I’ve always tried to journal and never been very good at it. I suppose I’ve never felt that my day to day life is very interesting and there are a lot of things in my life that I am more than happy to let fade into the past, rather than recording them onto paper to be burned later.
I mentioned in my last post about poetry that I started a poetry journal when I was 13 years old. Ever since I read a book that offered the idea of a journal of poems, I have kept one, for nearly ten years. I draft on paper, on the computer, in the notes section of my phone, and write the final draft by hand in my journal, with a date. I don’t write poetry habitually, or regularly, I just record my poems when they come. I have spans of months, and one nearly a year where I didn’t write any new poetry, but in ten years, I have nearly five composition books full. Poetry is not my form of choice, but it suits the journaling purpose.
I love my poetry journal. Rather than a traditional journal, keeping track of meaningless details and days and things that I would rather forget, I capture memories and emotions like snapshots in my poems. When I go back and revisit older journals, I get to feel my memories rather than try to grasp at a faded, grey scale picture, disappearing from my mind.
Emotions are important. For much of my life, I have always been afraid to share mind, a product of the environment I was raised in. Instead of vocalizing my feelings, I’ve always written them down. Even though I’m learning how to express my emotions out loud, it is still so much easier for me to write them down.
My poems often read like letters, addressed sometimes to a specific audience and sometimes to no one or everyone in particular. I write a lot about my past as a cutter and about living everyday with anxiety and depression and what it’s like being a physical and emotional masochist. I write about love and friendship, painting pictures with words that don’t come to me except with a pen on paper.
I am a perfectionist, so being able to draft out my emotions in poems and revising the words until my expression if exact is a borderline obsession. When I tell a person how much they mean to me, I usually write letters and rehearse my words beforehand. I have a decently large vocabulary and I am meticulous in my word choice. I don’t like repeating important words, or ones that stand out. I like variety in my writing, even if it makes it sound pretentious. I kind of am pretentious.
Writing poetry brings out a certain desperation in me. In that is the all-consuming need that I have to write, but also the need to express myself personally. In poems addressed to my boyfriend, I highlight our memories together, the special moments that I never want us to forget because I know that someday we’ll want the reminders so we can cherish them together. For my best friend, I chronicle the special bond we share. It is one of those friendships that is difficult to put into words, but I struggle to find a way to explain it anyways. Poetry seems to be the only way I can capture our unique relationship.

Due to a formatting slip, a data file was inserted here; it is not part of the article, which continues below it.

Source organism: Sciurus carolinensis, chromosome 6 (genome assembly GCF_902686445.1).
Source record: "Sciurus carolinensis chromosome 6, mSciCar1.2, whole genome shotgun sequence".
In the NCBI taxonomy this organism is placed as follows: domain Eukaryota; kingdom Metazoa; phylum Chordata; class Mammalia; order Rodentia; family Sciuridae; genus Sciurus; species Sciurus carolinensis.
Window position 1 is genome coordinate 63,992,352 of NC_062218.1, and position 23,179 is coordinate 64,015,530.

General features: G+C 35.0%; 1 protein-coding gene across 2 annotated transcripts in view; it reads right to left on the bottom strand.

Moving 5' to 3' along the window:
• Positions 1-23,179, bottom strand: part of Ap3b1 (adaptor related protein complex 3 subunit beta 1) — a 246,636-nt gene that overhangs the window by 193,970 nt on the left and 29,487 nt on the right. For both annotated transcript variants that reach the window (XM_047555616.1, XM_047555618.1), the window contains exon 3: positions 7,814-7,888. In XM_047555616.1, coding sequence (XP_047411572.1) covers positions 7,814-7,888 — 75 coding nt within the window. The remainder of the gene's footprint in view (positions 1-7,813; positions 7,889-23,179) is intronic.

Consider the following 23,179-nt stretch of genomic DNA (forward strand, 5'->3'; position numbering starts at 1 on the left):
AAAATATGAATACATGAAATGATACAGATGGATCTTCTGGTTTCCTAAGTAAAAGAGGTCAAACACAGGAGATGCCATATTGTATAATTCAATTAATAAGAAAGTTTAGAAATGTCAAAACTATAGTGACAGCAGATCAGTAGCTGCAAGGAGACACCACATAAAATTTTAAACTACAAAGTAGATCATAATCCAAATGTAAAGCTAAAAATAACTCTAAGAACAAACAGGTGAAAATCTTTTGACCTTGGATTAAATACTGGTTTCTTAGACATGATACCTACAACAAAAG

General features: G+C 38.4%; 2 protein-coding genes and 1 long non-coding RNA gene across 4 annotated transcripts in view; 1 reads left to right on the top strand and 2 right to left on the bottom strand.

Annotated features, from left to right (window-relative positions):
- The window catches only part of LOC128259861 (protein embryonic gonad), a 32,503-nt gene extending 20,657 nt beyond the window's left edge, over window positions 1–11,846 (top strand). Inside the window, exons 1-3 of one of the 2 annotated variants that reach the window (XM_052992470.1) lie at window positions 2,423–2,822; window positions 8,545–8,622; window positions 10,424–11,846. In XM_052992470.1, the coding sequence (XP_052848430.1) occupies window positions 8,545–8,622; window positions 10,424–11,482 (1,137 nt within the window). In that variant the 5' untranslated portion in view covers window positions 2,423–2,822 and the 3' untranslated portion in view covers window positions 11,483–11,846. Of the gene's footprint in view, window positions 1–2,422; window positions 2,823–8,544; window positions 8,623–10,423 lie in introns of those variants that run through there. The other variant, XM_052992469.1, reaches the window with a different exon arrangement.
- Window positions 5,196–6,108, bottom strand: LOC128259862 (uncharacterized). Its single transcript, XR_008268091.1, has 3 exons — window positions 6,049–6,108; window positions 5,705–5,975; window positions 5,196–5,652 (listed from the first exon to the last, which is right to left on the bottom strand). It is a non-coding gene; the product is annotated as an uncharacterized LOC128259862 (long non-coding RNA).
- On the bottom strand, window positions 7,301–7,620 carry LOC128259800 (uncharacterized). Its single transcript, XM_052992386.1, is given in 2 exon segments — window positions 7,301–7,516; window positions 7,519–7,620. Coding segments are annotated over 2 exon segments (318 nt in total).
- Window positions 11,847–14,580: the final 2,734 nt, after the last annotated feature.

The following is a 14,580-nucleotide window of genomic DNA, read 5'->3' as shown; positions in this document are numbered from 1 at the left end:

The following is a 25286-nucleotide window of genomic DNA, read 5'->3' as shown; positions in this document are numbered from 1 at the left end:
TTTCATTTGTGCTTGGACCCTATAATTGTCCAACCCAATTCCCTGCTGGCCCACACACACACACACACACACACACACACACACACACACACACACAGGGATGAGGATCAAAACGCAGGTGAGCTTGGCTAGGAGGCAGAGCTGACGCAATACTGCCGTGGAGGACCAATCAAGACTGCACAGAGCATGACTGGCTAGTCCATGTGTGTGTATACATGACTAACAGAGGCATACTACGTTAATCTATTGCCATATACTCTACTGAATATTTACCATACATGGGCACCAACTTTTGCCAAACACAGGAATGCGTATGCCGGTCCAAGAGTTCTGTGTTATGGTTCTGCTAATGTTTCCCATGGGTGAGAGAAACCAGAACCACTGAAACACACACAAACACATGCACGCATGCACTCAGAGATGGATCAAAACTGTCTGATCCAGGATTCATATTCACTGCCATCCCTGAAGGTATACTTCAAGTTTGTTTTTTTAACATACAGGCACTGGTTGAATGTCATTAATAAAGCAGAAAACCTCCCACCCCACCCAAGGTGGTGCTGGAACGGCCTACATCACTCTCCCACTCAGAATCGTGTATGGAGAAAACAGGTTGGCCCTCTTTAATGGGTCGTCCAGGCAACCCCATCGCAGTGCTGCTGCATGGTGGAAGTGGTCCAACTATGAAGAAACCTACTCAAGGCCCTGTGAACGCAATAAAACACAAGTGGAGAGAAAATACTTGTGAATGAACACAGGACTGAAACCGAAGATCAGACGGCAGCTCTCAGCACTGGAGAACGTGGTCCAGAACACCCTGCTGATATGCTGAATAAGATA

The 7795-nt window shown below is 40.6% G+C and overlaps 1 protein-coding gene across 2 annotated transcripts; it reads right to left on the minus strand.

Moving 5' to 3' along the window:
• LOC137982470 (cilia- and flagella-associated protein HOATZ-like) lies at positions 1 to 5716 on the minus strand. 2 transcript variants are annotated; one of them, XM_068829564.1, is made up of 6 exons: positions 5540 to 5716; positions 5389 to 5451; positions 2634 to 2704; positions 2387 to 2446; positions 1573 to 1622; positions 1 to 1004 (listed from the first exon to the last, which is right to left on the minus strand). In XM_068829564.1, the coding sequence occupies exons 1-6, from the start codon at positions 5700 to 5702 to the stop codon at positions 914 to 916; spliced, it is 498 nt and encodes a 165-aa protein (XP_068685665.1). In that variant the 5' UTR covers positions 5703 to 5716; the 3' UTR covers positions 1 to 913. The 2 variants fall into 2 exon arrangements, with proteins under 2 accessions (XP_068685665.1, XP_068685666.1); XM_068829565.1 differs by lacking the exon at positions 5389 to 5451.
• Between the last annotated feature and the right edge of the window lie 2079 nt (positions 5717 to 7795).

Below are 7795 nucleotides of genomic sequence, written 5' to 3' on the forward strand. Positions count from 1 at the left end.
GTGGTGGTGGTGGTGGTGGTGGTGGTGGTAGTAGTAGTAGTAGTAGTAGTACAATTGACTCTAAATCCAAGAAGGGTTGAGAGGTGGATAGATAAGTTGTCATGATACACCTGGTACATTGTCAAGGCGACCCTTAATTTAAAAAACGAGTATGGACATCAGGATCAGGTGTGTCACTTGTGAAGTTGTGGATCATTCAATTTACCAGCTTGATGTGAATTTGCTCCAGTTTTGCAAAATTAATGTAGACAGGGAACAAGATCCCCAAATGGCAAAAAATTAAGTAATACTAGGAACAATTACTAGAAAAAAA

I use my poetry to revisit times when I used to hurt myself, dredging up what I felt at the time. I want to keep a record of those emotions, to help myself better understand who I am, since my drive for pain is a huge part of me. Similarly, I document my struggles with depression and social anxiety in my poetry. There is a lot of frustration in those, since so few people understand what it is like to deal with that special mix of lifelong mental afflictions. A lot of people have experienced depression in one form or another, but clinical is a different monster and my masochism lends a whole other shade to the spectrum of mental illness.
My drive to write comes from so many places, that desperate need to sort out my emotions, to capture memories, to analyze myself. I’ve mentioned music as an inspiration for my fiction writing, and it is true of my poetry as well. The covers of my poetry journals are collections of quotes from songs that have touched me. Instant inspiration whenever I pick up my journal, a collection of musings from minds other than my own. Music helps ground me, gives rhythm to my writing. Music is so heavily tied to emotion, which is where my poetry takes root as well.
So poetry has become my outlet for those things that I have a difficult time saying aloud and for the things that I struggle with on my own. While novel writing will always be my calling, I don’t think I’ll ever stop writing poetry. I don’t ever plan on seriously publishing any of my poems, but I hate them less and less every day that I write more of them. It’s a type of journaling that suits me and feels more meaningful to me. Emotions are an important thing to express and when you are an introverted writer like me, poetry is a good outlet.